Cappella Amsterdam (Best of 2020)

Roland de Lassus

Inferno – Motets for Six and Eight Voices

Cappella Amsterdam, Daniel Reuss, director

Harmonia Mundi CD

Roland de Lassus (1530-1594)  – also known as Orlando di Lasso – was one of the most important vocal composers of the sixteenth century. His extant catalog contains more than 2,000 pieces in nearly every sacred genre as well as madrigals, chansons, and lieder. Much of his career was spent in Munich in the service of Duke Albrecht V of Prussia. The motets that appear on Inferno, a Harmonia Mundi CD of six and eight voice pieces, come from this stage of his career. They are penitential in character, the last published motets taking on a particularly melancholy demeanor that seems to impart the composer’s reflections on mortality in old age. 

Cappella Amsterdam, directed by Daniel Reuss, has a beautiful sound, superbly balanced with warmth in every register. Reuss shapes the programmed pieces to demonstrate clarity of counterpoint, expressivity of utterance, and, importantly, the resonance that these frequently mournful works require.  

Among several standout performances, particularly affecting is Media vita in morte sumus, which is preceded by a limpidly executed rendition of its plainchant. The motet contains considerable antiphony, a technique that Lassus uses in a fashion reminiscent to Adrian Willaert’s choral music for St. Mark’s in Venice. In Omnia tempus habent, Lassus similarly splits up the voices, with ricocheting entrances offset by rich, tutti eight-part textures.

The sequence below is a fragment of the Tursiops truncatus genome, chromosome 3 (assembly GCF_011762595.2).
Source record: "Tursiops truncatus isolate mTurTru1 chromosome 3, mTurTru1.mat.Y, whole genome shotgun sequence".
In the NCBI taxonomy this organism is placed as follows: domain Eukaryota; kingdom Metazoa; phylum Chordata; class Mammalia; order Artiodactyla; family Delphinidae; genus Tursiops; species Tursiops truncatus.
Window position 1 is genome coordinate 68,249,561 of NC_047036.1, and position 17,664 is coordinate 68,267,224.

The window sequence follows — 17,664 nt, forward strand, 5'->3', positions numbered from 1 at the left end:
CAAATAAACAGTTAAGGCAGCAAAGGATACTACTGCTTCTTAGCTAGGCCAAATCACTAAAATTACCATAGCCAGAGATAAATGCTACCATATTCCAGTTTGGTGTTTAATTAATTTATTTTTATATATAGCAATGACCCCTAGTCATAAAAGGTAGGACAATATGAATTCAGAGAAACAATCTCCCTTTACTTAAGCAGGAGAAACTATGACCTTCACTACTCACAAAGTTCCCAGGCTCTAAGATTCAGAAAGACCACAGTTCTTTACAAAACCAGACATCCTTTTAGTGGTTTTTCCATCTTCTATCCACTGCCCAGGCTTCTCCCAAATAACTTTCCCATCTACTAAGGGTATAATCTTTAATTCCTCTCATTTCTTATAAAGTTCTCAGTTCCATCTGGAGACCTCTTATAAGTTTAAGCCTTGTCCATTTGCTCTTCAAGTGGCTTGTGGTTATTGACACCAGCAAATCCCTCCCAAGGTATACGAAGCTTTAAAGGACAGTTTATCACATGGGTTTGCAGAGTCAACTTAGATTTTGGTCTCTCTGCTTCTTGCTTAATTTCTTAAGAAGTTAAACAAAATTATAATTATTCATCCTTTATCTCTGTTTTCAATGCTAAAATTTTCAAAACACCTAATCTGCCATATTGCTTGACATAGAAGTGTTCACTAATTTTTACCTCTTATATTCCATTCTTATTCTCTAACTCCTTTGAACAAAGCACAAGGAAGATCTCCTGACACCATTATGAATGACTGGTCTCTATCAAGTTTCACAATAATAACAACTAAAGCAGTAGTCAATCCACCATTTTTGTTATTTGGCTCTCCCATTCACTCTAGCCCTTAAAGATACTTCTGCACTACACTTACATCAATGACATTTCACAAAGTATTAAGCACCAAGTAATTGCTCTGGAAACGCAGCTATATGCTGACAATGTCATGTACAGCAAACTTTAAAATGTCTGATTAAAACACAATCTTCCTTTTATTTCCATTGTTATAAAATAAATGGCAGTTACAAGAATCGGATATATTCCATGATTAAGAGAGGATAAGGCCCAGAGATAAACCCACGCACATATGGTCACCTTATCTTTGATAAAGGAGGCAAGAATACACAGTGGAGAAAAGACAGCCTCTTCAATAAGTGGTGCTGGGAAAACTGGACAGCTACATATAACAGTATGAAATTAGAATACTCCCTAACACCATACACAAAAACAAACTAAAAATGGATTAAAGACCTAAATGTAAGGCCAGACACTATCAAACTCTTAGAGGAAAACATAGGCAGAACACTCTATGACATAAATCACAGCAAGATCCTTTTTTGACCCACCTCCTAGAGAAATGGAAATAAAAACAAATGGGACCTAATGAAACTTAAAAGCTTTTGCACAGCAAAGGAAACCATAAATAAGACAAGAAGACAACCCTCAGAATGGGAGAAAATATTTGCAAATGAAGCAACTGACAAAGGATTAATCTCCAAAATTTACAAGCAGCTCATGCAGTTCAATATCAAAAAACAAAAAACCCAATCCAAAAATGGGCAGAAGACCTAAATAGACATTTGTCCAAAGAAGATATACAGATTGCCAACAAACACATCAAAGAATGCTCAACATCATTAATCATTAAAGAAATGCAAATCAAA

Lassus was also a master of word-painting. Published the year of Lassus’s death, Deficiat in dolore vita mea, has a particularly plaintive cast, its text a paraphrase of Psalm 30, verse 11: “Let my life end in grief, and my years in groans, that I may find rest in the day of tribulation” – set as a moving bewailment. From the same 1594 collection of six-voice motets, Vidi Calumnias begins with staggered entrances that gradually give way to scintillating chords. 

Not all of the texts are ones of mourning. Published somewhat earlier, in 1582, Cum essem parvulus sets one of the most beloved passages of Paul’s First Letter to the Corinthians, “When I was a child, I spoke as a child …” with florid canonic passages offset by richly voiced harmonies. Thus, while Inferno is a solemn document, it is still one that contains glimmers of hope around its edges. Best choral release 2020. 

-Christian Carey